Who helped topple the Nixon administration by steering two Washington Post reporters to the truth? Was it the Army general? The future president? An obscure lackey? Or no one at all?
Only a handful of people seem to know the identity of "Deep Throat," and some critics say the search for him - or her - is mere trivia. But that hasn't stopped legions of journalists, professors, and amateur theorists from trying to uncover the truth.
"Watergate isn't still fascinating. Not a whole lot of people are still reading or thinking about it. But Deep Throat has some kind of mystique," says Jim Doyle, who served as special assistant to the Watergate prosecutors.
So much mystique that the nation's political and media circles are still buzzing about new clues unleashed last weekend.
First, the University of Texas allowed visitors to examine more than 75 boxes of never-before-seen notes and files of reporters Bob Woodward and Carl Bernstein, including drafts of their famous book "All the President's Men."
Then, former Nixon aide John Dean resurfaced in a Los Angeles Times commentary, disclosing that he's heard - from an anonymous source, no less - that Deep Throat is ill. The reporters are expected to reveal Mr. Throat's identity upon his death.
But so far the three people who claim to have knowledge of Deep Throat's identity - the two reporters and their former editor, Ben Bradlee - aren't talking. They don't need to, according to current and former journalism students at the University of Illinois. They insist they've uncovered the identity of Deep Throat. He is, they say, former White House deputy counsel Fred Fielding, who most recently served as a member of the 9/11 Commission.
The students identified Mr. Fielding in 2003 after launching an extensive investigation into the mystery. But their target denied the accusation, and Mr. Bernstein reportedly rapped the class for trying to unveil a source.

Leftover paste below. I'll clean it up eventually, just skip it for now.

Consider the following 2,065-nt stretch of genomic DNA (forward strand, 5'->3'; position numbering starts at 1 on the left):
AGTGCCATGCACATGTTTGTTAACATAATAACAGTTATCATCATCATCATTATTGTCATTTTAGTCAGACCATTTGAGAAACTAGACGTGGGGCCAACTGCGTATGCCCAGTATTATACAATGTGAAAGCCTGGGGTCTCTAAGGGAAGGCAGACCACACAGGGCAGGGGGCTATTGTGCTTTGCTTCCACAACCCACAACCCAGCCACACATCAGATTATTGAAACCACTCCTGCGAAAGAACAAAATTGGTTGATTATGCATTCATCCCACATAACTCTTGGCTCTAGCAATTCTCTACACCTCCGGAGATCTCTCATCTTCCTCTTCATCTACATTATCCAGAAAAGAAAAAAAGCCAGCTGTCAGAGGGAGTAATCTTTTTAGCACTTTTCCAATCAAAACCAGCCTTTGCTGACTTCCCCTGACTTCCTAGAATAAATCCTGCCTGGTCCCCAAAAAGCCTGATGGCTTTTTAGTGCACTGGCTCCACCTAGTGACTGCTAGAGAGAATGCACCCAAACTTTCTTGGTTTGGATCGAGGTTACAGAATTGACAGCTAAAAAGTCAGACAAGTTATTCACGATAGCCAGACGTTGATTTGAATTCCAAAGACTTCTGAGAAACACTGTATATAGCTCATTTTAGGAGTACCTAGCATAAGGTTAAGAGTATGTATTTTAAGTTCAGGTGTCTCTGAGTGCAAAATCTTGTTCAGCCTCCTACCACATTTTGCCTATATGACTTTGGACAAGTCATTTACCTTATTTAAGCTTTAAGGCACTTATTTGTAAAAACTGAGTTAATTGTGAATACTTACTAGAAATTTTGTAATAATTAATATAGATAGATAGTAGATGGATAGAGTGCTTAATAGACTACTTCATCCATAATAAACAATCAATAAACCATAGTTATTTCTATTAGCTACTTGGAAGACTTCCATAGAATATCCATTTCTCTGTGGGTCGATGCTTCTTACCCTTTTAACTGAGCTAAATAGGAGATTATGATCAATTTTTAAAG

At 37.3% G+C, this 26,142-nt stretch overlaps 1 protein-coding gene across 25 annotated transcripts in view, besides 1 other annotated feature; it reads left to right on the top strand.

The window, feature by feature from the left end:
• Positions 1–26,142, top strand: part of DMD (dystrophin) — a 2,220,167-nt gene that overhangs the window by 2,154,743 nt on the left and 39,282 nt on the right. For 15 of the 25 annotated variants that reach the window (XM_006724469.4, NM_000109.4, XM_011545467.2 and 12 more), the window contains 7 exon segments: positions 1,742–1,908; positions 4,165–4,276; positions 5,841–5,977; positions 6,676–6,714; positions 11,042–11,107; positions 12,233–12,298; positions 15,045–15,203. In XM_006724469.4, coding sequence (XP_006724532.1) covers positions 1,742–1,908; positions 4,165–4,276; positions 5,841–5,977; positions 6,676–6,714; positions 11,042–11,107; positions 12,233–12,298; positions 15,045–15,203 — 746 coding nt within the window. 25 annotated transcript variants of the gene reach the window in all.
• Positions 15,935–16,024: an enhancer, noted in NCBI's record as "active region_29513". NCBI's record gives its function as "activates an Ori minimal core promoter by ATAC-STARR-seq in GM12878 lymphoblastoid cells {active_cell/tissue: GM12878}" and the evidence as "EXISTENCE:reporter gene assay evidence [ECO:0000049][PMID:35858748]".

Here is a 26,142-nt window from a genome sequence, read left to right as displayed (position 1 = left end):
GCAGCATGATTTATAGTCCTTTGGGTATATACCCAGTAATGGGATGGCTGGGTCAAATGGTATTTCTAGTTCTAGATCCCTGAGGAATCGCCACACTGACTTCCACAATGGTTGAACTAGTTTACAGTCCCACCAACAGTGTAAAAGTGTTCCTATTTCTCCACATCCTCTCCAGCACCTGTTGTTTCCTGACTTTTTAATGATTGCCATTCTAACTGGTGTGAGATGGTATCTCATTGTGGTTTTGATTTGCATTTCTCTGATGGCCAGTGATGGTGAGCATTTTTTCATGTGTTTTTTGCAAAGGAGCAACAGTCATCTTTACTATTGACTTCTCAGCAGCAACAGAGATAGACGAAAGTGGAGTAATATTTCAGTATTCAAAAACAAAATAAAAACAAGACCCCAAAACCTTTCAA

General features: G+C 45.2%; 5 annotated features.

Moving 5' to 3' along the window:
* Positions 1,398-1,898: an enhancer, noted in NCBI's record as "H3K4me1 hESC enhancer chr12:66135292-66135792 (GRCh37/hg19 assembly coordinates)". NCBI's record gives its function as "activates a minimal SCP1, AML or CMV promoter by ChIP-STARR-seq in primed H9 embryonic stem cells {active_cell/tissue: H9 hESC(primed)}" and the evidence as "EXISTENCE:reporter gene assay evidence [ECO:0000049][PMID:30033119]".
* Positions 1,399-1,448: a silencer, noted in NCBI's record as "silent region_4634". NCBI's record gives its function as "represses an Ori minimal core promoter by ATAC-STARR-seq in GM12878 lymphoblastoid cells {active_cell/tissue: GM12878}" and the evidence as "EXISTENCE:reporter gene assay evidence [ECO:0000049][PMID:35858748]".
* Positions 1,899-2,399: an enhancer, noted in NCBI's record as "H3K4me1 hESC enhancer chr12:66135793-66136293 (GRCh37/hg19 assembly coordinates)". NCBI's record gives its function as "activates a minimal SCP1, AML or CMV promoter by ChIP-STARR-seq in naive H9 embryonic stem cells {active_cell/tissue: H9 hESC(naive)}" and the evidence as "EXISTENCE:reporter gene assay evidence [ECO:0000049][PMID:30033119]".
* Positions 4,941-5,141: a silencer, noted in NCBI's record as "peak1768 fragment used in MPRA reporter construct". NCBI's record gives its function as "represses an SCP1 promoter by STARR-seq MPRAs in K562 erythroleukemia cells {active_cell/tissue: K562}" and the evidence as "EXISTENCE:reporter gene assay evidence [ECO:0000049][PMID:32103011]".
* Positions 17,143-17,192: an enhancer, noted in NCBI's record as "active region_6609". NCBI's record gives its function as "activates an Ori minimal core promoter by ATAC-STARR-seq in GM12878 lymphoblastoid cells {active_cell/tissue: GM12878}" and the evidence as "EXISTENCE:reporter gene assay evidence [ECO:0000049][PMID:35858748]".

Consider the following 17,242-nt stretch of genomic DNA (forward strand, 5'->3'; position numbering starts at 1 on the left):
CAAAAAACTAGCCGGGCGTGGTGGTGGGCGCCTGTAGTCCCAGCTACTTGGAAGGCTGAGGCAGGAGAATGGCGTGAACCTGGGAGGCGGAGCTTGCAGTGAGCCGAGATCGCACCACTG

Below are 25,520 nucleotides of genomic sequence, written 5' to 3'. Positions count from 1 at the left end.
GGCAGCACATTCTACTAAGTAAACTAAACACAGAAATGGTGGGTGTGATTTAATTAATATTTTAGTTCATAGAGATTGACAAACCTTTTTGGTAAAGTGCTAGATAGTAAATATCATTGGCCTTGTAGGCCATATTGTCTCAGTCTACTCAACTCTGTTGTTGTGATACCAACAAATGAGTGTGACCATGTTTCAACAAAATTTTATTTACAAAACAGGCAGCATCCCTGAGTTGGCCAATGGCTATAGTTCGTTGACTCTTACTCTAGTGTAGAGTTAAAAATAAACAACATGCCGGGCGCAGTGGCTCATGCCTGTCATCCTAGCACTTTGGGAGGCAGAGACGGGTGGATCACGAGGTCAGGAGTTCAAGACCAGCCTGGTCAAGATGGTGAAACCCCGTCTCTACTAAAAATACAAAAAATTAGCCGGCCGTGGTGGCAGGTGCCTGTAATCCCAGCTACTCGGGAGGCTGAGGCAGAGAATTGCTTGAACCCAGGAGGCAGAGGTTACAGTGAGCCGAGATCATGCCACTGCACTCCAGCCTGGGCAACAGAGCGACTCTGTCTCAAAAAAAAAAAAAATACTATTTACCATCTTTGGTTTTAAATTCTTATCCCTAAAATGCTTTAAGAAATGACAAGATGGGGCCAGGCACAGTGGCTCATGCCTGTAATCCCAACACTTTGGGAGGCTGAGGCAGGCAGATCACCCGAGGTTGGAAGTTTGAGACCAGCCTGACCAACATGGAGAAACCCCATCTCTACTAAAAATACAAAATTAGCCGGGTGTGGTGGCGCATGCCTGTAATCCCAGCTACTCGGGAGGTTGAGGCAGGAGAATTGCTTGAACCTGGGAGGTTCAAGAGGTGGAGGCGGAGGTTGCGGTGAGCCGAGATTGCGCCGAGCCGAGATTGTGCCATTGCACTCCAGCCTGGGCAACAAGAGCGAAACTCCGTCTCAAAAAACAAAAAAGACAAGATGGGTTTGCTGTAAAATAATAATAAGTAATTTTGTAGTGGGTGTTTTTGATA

Other top Deep Throat suspects include Nixon chief of staff Alexander Haig, Secretary of State Henry Kissinger, and speechwriters Patrick Buchanan and David Gergen. Even TV newswoman Diane Sawyer, then a White House aide, has found herself under suspicion.
It's possible that the reporters lied to protect their source's identity. Maybe Deep Throat wasn't a man, didn't drink Scotch, and didn't smoke, making Hal Holbrook's memorably menacing performance in the film "All the President's Men" a complete fiction. Then again, maybe he was a composite of several people.
Maybe, says leading Watergate scholar Stanley Kutler, it just doesn't matter. The guessing game "is just a fascination with celebrity culture," he says. "It's worth our while to understand Richard Nixon, not Woodward and Bernstein. How did we get a president who did all the things that he did?"
Mr. Dean, who has floated his own theories about Deep Throat's, agrees that the source's identity makes no difference in "the larger picture of Watergate." On the other hand, there aren't any more unsolved questions to solve, he says. "So rather than diverting attention, this mystery may be attracting some attention [to Watergate]."
For journalists, the new focus on Deep Throat couldn't have come at a better time. Prosecutors are targeting several reporters who won't disclose the names of their informants. "Thank God we have the example of Deep Throat we can point to," says Lucy Dalglish, executive director of the Reporters Committee for Freedom of the Press.
Without anonymous sources, "important stories that the public should know, and may change the course of history, would go untold, or told incompletely or incorrectly," says Clark Hoyt, Washington editor for Knight Ridder. He and a colleague won a Pulitzer Prize for exposing 1972 vice-presidential candidate Thomas Eagleton's history of psychiatric therapy. Mr. Eagleton soon bowed out, and his running mate, George McGovern, lost the election to Richard Nixon. And who was it who helped Mr. Hoyt set the stage for Nixon's victory? An anonymous tipster.